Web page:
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What Are We Reading?

We are scholars and teachers and readers!  Reading introduces us to the new ideas that refresh our worlds. Our humanities faculty read widely and deeply into perspectives ranging from the ancients to the moderns, from work in ancient archeology to contemporary poetry to new economic theory to new media studies.

Do you want to read along with us? Here are some of the books that we are reading and recommend! 

Robert Zaretsky, Catherine & Diderot: The Empress, the Philosopher, and the Fate of the Enlightenment

Recommended by Mary McAlpin, 2018-2019 Faculty Fellow

Zaretsky has written a riveting, accessible account of a four month visit by Denis Diderot, a major figure in the French Enlightenment, to the court of the Russian empress Catherine the Great. Known for his scintillating conversation, but prone to getting into trouble due to his provocative ideas, Diderot understood both the possibilities and the challenges of making the lengthy trip from Paris to Saint Petersburg. Catherine was celebrated as an “enlightened despot,” which meant that this visit offered Diderot a chance to influence world affairs; but she ruled as the result of a coup that included the murder of her husband, a death officially ascribed to “an acute attack of hemorrhoids.” The result is an often hilarious clash of philosophical ideals and the practicalities of ruling a vast empire.
Catherine & Diderot: The Empress, the Philosopher, and the Fate of the Enlightenment

Deborah Lipstadt, Antisemitism: Here and Now

Recommended by Helene Sinnreich, 2018-2019 Faculty Fellow

[This book] is an extremely timely exploration of contemporary and historic antisemitism.  Although written before the massacre at the synagogue in Pittsburgh, it examines the recent rise in antisemitism and gives it context. The book is extremely accessible to the general reader as it is written as a series of letters between the author and fictional characters who are composites of students and colleagues she has known over the years.   The book grapples with and elucidates the ways in which antisemitism can appear in both blatant and covert ways, and the difficulty of combating antisemitism in the contemporary world.
Antisemitism: Here and Now

Kazuo Ishiguro, The Remains of the Day

Recommended by Amy Elias, Director of the UT Humanities Center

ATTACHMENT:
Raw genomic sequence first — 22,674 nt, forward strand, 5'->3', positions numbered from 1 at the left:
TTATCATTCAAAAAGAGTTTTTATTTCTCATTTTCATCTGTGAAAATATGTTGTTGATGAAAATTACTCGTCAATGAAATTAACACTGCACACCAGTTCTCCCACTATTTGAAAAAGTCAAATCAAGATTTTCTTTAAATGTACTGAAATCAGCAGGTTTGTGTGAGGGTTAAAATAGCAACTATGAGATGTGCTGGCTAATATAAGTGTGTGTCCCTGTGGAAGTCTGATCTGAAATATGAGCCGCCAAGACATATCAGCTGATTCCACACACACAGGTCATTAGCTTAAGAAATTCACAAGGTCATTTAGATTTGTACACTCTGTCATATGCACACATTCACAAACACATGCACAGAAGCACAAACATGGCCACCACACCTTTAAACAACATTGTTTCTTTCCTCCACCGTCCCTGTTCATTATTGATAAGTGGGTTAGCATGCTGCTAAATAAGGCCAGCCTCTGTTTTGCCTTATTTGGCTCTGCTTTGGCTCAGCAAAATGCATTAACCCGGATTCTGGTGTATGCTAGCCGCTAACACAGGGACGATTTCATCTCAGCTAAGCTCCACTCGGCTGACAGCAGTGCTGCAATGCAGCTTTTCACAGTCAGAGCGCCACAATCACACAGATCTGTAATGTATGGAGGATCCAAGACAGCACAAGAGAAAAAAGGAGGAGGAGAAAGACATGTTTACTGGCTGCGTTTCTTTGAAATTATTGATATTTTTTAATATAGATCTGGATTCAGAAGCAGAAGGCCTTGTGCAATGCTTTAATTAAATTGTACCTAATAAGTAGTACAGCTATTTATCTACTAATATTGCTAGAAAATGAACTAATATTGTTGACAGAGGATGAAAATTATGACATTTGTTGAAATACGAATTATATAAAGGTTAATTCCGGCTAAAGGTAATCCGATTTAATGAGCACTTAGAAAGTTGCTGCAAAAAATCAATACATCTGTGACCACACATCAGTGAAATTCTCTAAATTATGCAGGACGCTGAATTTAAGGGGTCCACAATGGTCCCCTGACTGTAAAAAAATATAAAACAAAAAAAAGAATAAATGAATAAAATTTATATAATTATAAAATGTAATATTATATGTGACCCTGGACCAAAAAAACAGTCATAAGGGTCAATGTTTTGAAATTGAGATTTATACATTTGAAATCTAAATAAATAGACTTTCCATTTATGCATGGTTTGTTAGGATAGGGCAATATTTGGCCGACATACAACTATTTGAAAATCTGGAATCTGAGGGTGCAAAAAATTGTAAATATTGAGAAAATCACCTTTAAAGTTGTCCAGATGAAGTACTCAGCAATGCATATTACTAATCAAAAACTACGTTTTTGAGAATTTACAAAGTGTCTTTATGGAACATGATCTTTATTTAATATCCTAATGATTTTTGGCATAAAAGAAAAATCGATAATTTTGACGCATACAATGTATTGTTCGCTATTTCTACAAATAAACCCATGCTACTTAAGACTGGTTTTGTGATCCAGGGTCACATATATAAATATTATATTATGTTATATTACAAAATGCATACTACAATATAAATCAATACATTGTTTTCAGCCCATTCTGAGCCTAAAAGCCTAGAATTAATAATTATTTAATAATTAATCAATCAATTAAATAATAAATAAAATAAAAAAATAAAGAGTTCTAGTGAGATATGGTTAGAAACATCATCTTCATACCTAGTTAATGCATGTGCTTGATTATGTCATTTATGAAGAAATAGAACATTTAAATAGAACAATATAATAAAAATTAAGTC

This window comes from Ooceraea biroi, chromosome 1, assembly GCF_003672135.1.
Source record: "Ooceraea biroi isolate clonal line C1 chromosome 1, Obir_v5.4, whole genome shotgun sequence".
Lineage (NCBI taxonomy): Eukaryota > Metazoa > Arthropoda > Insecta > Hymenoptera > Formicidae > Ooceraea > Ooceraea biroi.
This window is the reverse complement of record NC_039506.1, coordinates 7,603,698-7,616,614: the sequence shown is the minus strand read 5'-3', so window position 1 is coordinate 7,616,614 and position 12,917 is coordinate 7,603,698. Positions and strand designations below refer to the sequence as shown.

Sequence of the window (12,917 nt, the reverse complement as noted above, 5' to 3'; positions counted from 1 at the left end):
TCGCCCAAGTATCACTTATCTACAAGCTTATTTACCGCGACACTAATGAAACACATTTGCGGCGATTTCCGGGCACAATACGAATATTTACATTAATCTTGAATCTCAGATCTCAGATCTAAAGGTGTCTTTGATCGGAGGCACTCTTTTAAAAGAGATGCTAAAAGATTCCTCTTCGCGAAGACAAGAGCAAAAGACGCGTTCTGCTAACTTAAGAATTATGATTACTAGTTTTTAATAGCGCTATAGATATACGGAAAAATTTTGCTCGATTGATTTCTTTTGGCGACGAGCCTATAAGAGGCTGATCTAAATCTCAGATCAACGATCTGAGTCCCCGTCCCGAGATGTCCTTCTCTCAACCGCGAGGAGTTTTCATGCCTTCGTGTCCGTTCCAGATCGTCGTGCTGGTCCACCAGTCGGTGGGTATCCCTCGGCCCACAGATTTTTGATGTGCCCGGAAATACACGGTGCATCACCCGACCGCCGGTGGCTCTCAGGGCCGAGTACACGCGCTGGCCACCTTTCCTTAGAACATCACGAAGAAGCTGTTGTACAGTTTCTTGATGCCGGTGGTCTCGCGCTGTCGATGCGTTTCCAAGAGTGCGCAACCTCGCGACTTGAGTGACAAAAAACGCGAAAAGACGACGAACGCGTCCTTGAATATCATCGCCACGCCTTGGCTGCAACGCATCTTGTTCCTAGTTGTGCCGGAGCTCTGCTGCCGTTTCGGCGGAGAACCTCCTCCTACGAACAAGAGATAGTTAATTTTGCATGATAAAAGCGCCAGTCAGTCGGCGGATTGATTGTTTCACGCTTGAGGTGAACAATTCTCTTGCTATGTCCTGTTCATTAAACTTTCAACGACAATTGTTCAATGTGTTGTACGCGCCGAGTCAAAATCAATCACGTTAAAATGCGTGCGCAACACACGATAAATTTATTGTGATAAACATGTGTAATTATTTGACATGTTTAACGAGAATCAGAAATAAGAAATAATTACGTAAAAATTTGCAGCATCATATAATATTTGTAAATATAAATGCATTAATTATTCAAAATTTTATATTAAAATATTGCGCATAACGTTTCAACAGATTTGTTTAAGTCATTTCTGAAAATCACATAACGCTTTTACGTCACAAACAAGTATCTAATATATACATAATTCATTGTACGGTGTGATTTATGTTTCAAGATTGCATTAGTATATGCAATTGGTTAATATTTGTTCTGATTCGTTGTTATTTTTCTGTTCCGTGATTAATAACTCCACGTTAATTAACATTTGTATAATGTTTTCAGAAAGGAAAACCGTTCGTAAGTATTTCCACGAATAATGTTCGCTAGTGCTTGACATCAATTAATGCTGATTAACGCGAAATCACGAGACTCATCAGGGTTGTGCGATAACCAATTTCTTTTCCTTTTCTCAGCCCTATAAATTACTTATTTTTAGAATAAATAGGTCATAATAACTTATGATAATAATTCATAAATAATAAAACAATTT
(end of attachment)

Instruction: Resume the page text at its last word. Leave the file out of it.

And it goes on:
The Remains of the Day is a stunningly beautiful interior-monologue novel about the need to be honest with oneself and to connect with others, and the life costs of not doing so. The novel poses difficult ethical questions about the balance between personal and public life, and raises uncomfortable questions about how we can shut out the growth of political violence through our own myopic focus on daily routine. Important for our times, I think, as well as a beautifully written, heart-wrenching, wise work of fiction. The movie version with Anthony Hopkins was lovely, but read the novel for a real life-changing experience.
The Remains of the Day

Adam Ashforth, Madumo: A Man Bewitched

Recommended by Nicole Eggers (History), UTHC Fellow, 2018-2019

Madumo is an unusual book that does not fit neatly into any genre. It deals with a topic Americans generally know little about: witchcraft in Africa. You might call it personal-ethnography (it is based on years of field work in South Africa by the author), but it reads like a novel. It follows the story of its titular character—Madumo—as he searches for relief from a variety of ills and misfortunes plaguing him. It is a highlu nuanced treatment of witchcraft, which takes seriously the physical and spiritual insecurities faced by people in post-Apartheid South Africa. But it is also just a great story.

Kate Moore, "The Radium Girls: The Dark Story of America’s Shining Women” 

Recommended by Jacqueline Kerr (English), UTHC Fellow, 2017-2018

In this painstakingly researched and superbly written work of historical nonfiction, Moore chronicles the stories of women who worked as dial painters in New Jersey and Illinois radium dial factories during Roaring Twenties America. I found Moore’s prose both captivating and devastating as she relates the deadly consequences the women’s work would have on their bodies and minds as they were systematically poisoned by radium and silenced by their employers. Her book serves as both an indictment of corporate greed and as a testament to the strength, tenacity, and grace of some of America’s overlooked women who refused to go quietly into the night. As a fan of American and women’s history and someone interested in topics of health, law, and industrial safety, I enjoyed reading Moore’s work, and I would highly recommend it to those who share in these interests.

Brandy R. Fogg and Raymond Pierotti, "The First Domestication: How Wolves and Humans Coevolved”

Recommended by Jon Garthoff (Philosophy), UTHC Fellow, 2017-2018

This book brings together work from biology and anthropology to encourage a re-understanding of how humans relate to both dogs and wolves. It emphasizes that dogs and wolves are best understood as members of the same species, that wolves are far less dangerous than their reputation suggests, that the line between wild and domesticated animals is often blurry, and that human societies were transformed when they integrated wolves (now dogs).

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